"We are," he insisted, "going beyond partisanship that damaged this country so badly in the last several years to search for new ideas, a new common ground, a new national unity." And when Clinton's new chief of staff was announced, he was said to be "apolitical," a description used in praise.

Politics without politics. The appointee was someone who, in the words of the Washington Post, "is seen by most as a man without a personal or political agenda that would interfere with a successful management of the White House."

By the time Clinton had been in office a few months he appeared ready to dispense with opinion and thought entirely. "It is time we put aside the divisions of party and philosophy and put our best efforts to work on a crime plan that will help all the American people," he declared in front of a phalanx of uniformed police officers.

And Clinton, of course, was not alone. The Third Millennium, a slick Perotist organization of considerable ideological intent, called itself "post-partisan." Perot himself played a similar game: the man without a personal agenda.

The media also likes to pretend that it is above political ideology or cultural prejudice. Journalists like Leonard Downie Jr. and Elizabeth Drew don't even vote and Downie, former executive managing editor of the Washington Post, once instructed his staff to "cleanse their professional minds of human emotions and opinions."

Of course, in the postmodern society that Clinton and Obama have proposed -- one that rises above the false teachings of ideology -- we find ourselves with little to steer us save the opinions of whatever non-ideologue happens to be in power. In this case, we may really only have progressed from the ideology of the many to the ideology of the one or, some might say, from democracy to authoritarianism.

Among equals, indifference to shared meaning might produce nothing worse than lengthy argument. But when the postmodernist is President of the United States, the impulse becomes a 500-pound gorilla to be fed, as they say, anything it wants.

But there's an even great danger involved in the cult of centrism. With few exceptions, the major threats to American democracy have repeatedly come from neither right nor left but from the center.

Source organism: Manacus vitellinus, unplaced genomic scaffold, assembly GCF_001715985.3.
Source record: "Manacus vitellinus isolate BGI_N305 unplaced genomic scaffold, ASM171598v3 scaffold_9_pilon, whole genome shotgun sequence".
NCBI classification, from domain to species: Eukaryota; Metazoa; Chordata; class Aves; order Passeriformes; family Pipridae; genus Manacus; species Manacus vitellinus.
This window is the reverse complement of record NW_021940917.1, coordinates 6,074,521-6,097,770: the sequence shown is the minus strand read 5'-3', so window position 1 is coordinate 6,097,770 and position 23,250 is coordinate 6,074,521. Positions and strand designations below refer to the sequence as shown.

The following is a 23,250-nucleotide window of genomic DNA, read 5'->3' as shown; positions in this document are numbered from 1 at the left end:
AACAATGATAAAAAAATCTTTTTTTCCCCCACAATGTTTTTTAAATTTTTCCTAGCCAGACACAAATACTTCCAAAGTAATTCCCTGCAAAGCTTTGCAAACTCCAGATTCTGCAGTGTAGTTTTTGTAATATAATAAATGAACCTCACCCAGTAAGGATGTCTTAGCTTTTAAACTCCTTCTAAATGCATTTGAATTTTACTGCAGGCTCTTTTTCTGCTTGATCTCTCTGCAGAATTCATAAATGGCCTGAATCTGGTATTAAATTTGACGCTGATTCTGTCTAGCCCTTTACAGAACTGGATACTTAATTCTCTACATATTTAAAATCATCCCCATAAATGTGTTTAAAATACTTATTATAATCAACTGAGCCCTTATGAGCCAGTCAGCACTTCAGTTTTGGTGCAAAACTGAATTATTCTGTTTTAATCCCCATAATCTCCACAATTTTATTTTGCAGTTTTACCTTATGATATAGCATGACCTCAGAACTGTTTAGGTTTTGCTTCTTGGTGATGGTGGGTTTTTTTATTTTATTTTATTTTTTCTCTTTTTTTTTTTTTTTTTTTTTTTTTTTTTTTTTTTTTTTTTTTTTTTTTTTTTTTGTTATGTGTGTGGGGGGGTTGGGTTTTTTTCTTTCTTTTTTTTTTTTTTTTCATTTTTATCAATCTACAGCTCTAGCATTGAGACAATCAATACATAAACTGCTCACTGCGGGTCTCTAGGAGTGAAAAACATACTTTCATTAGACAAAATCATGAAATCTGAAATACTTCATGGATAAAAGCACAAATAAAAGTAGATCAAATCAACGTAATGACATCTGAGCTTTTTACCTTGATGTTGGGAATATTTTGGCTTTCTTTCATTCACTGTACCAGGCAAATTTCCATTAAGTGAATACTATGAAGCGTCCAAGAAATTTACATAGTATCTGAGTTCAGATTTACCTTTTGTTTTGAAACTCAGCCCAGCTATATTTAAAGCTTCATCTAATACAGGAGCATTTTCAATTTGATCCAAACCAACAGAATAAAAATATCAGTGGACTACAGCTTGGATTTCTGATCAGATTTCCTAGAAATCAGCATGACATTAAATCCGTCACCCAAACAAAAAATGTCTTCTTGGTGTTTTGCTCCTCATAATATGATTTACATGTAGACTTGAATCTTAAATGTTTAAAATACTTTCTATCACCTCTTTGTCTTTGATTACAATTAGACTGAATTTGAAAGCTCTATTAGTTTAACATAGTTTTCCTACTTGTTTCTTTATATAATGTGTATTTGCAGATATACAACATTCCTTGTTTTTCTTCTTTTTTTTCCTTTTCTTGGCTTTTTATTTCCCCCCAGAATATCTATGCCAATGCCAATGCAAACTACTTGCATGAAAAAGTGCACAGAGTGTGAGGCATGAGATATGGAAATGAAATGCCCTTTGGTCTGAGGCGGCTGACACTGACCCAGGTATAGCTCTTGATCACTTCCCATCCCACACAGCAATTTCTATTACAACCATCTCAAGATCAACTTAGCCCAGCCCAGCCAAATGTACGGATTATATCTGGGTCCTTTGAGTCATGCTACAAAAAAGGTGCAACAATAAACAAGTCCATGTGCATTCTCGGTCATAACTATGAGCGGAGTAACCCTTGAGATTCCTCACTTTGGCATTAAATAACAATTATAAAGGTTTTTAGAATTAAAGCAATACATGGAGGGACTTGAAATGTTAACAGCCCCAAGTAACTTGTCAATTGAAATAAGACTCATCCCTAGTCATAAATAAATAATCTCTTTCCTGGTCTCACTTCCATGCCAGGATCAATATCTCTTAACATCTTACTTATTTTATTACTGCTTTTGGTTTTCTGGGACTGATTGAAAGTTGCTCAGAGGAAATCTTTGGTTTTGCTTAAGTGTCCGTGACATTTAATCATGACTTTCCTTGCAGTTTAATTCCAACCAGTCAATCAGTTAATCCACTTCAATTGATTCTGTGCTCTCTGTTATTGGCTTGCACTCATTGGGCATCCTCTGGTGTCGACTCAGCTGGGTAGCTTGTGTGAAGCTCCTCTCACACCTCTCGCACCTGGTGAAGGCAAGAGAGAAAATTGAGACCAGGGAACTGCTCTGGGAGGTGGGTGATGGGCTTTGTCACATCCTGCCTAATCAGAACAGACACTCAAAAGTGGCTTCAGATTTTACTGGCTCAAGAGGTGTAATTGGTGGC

From that internecine struggle of two factions of the American middle known as the Civil War to FBI assaults on activist organizations in the 60s and 70s, from the Palmer raids to anti-terrorism legislation of the Clinton and Bush administration, Americans have traditionally had more to fear from people they have elected than from those on the fringes of politics. In fact, the latter have often served largely as an excuse for the American center to tighten its grip on the political and economic system. This is not to say that the left and the right would not enjoy being just as violent and repressive given the chance, but the American center has rarely allowed that.

Even the KKK, so often cited as an example of the sort of threat the contemporary right poses, was powerful primarily because it was at the center, holding political and judicial and law enforcement office as well as hiding beneath its robes. In some towns, lynching parties were even announced in the local paper. And in the 1920s, both the Colorado governor and mayor of Denver were members of the Klan, the latter well enough regarded to have had Stapleton airport named after him.

Take one of our war stars as an example. A New Yorker review of the life of General Curtis LeMay, written by Richard Rhodes, noted that LeMay ran the air war against both Japan and North Korea, became head of the sacrosanct Strategic Air Command and was one of the military heroes of his time. Here are just a few of his accomplishments:

- The destruction of nearly 17 square miles of Tokyo with the loss of at least 100,000 civilian lives. The US Strategic Bombing Survey estimated that "probably more persons lost their lives by fire at Tokyo in a 6-hour period than at any time in the history of man."

- The destruction of 62 other Japanese cities. Only Hiroshima and Nagasaki were spared -- reserved for a different sort of horror. In sum, more than a million Japanese civilians were killed. LeMay himself would admit years later, "I suppose if I had lost the war, I would have been tried as a war criminal. Fortunately, we were on the winning side."

- The bombing of North Korean cities, dams, villages and rice paddies. Civilian deaths: more than two million.

- In short, with the enthusiastic blessing of the American center, LeMay was directly responsible for the slaughter of about half as many civilians as died in the Holocaust. To this day, establishment Washington won't even face what happened at Nagasaki or Hiroshima, let alone even larger massacres occurring under the command of LeMay.

And LeMay had grander schemes. His plan for defeating the Soviet Union included the obliteration of 70 Soviet cities in thirty days with thirty-three atomic bombs and the deaths of 2.7 million citizens.

More recently, the Vietnam and Iraq wars, the most disastrous conflicts in American history, were the products of an American center including politicians, academics and the media. According to one study, while tens of thousands of American troops were dying in Vietnam, between 1963 and 1968 only 220 deaths occurred in the U.S. as the result of fringe violence on the left and right.

The collapse of the American economy, the unprecedented assault on constitutional rights, the disastrous war on drugs, and the appalling abuse of the environment all came from the center.